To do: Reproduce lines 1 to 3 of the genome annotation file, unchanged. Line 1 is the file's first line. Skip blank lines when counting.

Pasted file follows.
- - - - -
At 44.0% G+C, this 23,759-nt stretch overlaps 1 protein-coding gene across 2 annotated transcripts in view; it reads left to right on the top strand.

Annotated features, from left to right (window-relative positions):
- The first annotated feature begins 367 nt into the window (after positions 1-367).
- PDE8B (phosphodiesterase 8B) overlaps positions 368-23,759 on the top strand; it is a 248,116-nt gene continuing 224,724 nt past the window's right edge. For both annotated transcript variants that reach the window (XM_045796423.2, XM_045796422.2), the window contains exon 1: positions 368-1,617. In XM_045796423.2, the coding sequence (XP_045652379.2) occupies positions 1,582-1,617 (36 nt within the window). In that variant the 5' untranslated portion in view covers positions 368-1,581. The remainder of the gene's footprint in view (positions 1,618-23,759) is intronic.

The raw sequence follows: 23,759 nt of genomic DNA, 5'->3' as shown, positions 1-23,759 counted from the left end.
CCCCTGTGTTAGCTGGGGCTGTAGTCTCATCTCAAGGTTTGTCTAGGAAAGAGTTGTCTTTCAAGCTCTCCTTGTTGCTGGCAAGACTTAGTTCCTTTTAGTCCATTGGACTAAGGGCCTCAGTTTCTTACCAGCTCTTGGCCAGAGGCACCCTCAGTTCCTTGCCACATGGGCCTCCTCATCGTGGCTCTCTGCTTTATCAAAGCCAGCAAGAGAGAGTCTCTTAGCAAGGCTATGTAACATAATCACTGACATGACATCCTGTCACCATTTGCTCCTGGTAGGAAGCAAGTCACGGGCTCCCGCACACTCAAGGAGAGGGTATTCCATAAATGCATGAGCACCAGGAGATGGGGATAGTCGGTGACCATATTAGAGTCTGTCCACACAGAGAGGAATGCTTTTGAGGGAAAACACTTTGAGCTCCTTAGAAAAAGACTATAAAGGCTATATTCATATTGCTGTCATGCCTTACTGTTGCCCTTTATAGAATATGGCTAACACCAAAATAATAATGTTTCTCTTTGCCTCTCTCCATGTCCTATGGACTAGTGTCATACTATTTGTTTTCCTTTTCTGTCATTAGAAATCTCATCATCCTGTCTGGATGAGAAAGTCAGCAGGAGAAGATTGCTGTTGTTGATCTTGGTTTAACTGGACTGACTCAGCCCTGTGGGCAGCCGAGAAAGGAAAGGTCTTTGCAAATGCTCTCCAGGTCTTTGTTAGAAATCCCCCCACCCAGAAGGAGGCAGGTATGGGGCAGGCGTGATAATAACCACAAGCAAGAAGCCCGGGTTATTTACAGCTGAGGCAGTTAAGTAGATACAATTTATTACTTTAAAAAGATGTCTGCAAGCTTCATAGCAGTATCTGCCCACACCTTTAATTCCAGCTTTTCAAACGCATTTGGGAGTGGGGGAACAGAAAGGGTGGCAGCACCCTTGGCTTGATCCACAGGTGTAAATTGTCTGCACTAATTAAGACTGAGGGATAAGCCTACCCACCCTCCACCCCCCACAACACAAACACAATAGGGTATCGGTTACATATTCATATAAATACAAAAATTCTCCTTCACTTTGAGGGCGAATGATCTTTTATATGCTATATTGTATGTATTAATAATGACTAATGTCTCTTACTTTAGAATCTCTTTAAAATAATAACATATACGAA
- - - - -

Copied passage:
At 44.0% G+C, this 23,759-nt stretch overlaps 1 protein-coding gene across 2 annotated transcripts in view; it reads left to right on the top strand.

Annotated features, from left to right (window-relative positions):
- The first annotated feature begins 367 nt into the window (after positions 1-367).